Objective Complete! YAY!

But wait… Why am I only putting a stop on one side? Well, the magazines fit pretty tight in the upper, and it doesn’t appear that rocking the magazine back and forth moves the magazine enough to contact the bolt carrier. HOWEVER, if you are a perfectionist, you will need to remove your dust cover, then perform the same drilling and tapping procedure on the ejection port side of the gun, but instead of using a button cap screw, you will have to use a 5/16″ #8-32 socket set screw. Do not chamfer the hole on this side because you won’t need to. Also, if you use a black set screw, it will blend in with the rest of the gun, and you won’t need to paint over it.

Why a set screw? Because there won’t be enough clearance for the dust cover if you use a button socket cap screw. The upside to the set screw is that you won’t need to file it to length; just thread it to the proper place, and that’s it. Since there won’t be a screw cap to torque against, be sure to use plenty of Loctite on that set screw to make sure it’s securely fastened in place (and let it cure overnight before you mess with the gun any further). It won’t be nearly as aesthetically pleasing on the outside, but it will function properly on the inside.

I think if PSA is going to commit to an AK-47-magazine-accepting AR, they should just make the damn upper correctly to begin with. GO ALL IN OR NOTHING… Just my opinion.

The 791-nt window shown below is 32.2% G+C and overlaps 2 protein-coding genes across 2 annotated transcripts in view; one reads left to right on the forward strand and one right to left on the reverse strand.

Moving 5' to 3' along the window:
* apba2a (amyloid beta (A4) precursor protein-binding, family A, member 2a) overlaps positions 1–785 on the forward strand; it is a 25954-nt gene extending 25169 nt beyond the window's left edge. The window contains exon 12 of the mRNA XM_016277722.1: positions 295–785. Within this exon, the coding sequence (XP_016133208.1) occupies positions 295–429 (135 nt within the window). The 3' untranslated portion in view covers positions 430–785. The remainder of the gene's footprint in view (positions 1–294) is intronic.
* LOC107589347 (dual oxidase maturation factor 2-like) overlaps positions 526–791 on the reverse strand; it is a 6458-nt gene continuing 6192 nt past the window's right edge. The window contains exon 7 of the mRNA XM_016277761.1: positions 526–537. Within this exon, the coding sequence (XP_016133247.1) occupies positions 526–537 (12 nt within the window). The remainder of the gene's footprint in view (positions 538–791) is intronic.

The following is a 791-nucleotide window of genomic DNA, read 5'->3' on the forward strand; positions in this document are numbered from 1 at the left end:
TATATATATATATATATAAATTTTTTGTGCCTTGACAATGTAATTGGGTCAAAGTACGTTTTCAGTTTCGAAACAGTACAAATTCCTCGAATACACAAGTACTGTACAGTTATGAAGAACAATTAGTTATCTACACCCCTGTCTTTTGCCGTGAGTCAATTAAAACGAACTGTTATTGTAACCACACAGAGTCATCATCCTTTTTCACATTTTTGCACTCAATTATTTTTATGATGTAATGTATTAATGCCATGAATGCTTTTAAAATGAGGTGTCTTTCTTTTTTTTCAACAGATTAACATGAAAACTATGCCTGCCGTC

10 thoughts on “PSA KS47 Magazine fix

    1. Thanks for the video and the walk through. I used this this morning and your measurements are perfect. PMags lock up SOLID with no wiggle at all, while also still providing for easy insertion. Excellent work!!!!

      Liked by 1 person

  1. Finally a good solution! I just performed this procedure on my KS47 and the mags are now rock solid. Minor filing of the screw to set the proper lockup but well worth it. Kudos Sir very clever!

    Liked by 1 person

  2. Excellent write up. I just tried it on my ks47 and it worked perfect. The mags sit very solid in place. Thanks for taking the time to do this write up and for the excellent detail.

    Liked by 1 person

  3. Since you’ve toiled with one of these extensively. In your opinion could one simply mill a standard AR upper to accept the 2mm wider AK mags and retrofit it with use on the PSA47 lower?


    1. Well, not a mil-spec upper, but a larger billet upper, you can mill it out for AK mags. I worry about receiver integrity, however, as it only leaves about a single millimeter of material on either side, which could easily get bent in or tear out over time. But otherwise, yes, you can. People have already done it and have videos about it on Youtube. I find it easier just to use the KS47 upper. Modifying the KS47 upper is WAYYY simpler than milling out a standard upper. AND, if you have a milling machine, you could do this KS47 upper modification stupid easy.


  4. So what I’m gathering is don’t send it back to PSA even when they say that they will fix the issue. If they’re not going to do the modification, then I’d rather not send it back to them and do the modification myself (and void the warranty). I mean the mod is straight forward. and I’ve got the proper tools to do it…